Ohio was one of the few truly bright spots, though. Ohio’s production went up from 1,015 BCF in 2015 to 1,465 in 2016. While producers across the country struggled with low prices, Ohio producers had some tailwinds. First, there has been a number of new pipelines either approved or beginning construction in the Marcellus and Utica regions, and that has increased expected demand for the area. The Rover Gas Pipeline will draw more gas to a hub near Defiance, Ohio, for example. A number of Ohio’s wells also were also far more productive than expected.
Pennsylvania was another one of the states that gained significant production in 2016, and it was also a beneficiary of improving infrastructure. The Atlantic Sunrise Pipeline will soon draw natural gas away from the region to the southeast and the Northern Access 2016 pipeline will pull more gas towards the northeast. Pennsylvania’s production went from 4,812 BCF to 5,263 BCF in 2016. The Department of Energy also approved a new liquefied natural gas export project on April 25, and it is possible an acceleration of export projects could boost gas demand further.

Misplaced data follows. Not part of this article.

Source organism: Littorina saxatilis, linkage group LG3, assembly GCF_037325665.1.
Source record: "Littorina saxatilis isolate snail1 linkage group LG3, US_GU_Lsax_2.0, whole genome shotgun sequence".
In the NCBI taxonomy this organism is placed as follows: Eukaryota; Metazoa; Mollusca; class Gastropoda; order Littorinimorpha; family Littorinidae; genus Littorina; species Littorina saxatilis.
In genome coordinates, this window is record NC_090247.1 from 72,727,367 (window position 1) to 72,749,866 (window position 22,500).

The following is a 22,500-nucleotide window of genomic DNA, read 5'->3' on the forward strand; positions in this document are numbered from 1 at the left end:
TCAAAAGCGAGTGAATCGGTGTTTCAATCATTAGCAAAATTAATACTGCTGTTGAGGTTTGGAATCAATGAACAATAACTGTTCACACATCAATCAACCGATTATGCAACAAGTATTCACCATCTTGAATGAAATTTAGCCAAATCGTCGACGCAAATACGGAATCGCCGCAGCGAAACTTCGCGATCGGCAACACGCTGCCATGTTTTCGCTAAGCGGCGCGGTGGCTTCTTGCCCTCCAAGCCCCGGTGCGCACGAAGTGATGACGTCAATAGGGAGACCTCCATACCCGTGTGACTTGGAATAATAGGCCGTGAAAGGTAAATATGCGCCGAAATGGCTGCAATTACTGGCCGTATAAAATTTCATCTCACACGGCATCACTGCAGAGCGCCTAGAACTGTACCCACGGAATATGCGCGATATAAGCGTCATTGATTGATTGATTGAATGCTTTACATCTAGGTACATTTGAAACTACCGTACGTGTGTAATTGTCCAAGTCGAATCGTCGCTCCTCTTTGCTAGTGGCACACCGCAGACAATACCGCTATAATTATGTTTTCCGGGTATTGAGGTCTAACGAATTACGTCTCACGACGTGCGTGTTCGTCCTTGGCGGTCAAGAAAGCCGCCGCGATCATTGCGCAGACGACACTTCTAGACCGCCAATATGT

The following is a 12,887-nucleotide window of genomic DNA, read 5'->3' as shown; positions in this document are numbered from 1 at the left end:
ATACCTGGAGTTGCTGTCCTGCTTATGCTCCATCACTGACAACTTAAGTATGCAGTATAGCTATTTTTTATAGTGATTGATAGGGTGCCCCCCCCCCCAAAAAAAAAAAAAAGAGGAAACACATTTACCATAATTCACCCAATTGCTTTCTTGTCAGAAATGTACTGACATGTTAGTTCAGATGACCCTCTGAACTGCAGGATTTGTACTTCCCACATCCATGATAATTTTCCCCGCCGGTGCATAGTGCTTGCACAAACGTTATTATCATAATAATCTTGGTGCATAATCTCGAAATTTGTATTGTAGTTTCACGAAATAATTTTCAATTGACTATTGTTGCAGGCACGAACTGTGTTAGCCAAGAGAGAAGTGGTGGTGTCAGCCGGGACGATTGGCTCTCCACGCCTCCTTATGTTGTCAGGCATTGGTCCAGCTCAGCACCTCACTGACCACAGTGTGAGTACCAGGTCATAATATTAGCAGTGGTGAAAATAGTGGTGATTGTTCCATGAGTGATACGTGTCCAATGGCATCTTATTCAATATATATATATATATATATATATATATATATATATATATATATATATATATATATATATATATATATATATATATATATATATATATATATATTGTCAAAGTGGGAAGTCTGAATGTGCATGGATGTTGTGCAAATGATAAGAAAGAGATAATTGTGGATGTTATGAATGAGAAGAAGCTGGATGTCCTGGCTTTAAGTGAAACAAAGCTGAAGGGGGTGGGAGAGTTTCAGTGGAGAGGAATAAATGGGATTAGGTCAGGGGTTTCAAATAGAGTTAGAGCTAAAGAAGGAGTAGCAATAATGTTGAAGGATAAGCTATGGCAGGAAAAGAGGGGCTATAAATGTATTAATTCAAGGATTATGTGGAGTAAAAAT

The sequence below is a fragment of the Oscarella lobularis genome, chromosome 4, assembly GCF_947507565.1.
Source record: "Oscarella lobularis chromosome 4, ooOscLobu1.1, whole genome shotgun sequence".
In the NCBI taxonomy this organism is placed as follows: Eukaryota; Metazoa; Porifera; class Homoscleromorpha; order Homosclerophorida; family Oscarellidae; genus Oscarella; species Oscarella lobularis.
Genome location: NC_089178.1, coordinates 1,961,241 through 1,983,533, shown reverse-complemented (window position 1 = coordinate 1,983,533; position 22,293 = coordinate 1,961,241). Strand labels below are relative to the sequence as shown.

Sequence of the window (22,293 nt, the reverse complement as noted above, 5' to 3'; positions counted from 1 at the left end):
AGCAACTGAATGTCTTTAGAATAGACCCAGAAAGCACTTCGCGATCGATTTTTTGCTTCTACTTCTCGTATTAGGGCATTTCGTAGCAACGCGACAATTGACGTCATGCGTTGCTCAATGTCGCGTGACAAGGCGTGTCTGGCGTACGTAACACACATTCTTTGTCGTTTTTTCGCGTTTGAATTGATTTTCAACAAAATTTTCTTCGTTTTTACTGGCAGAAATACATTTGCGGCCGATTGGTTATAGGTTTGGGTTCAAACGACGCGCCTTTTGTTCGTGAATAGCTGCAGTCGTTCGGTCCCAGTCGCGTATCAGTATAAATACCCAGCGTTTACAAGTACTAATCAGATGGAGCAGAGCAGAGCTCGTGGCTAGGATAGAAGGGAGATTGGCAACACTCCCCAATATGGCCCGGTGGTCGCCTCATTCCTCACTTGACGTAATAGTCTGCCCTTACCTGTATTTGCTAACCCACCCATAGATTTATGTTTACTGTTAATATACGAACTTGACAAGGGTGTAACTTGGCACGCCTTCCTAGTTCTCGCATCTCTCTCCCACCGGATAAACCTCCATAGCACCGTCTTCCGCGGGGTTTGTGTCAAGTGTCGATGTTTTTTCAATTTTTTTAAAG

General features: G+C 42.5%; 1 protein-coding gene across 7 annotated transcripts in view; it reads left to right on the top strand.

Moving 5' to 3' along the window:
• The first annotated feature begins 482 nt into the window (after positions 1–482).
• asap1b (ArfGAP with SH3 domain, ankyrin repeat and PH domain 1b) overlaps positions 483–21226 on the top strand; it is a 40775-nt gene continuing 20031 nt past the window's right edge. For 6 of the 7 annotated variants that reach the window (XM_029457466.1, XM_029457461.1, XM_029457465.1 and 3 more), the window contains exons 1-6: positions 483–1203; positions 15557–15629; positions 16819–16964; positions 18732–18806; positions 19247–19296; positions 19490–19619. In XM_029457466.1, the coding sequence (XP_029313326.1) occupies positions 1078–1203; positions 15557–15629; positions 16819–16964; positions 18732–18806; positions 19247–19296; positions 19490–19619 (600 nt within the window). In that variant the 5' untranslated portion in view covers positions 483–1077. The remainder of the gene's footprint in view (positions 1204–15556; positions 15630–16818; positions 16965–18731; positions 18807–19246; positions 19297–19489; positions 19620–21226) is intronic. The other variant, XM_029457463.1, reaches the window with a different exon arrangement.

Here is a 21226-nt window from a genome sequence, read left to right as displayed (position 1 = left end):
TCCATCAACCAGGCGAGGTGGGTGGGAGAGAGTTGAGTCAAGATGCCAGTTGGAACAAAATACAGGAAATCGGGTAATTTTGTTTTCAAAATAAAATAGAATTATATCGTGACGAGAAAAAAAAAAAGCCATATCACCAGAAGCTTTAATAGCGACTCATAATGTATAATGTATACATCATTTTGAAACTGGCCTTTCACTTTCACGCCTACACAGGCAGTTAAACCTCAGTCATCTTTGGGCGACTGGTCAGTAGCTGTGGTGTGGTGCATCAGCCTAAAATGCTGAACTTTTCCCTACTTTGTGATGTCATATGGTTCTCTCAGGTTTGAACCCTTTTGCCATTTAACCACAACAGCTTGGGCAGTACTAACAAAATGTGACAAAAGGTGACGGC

West Virginia grew ever so slightly, from 1,318 to 1,375 BCF. It could not keep pace, though, so Ohio leapfrogged West Virginia to become the sixth-highest producing state. Industry leaders have a positive outlook for 2017 production gains in Ohio, Pennsylvania, and West Virginia. Our team at Cimmaron Land has several years of experience providing land services to energy companies in these three states and we are available to help with any producer’s expansion plans.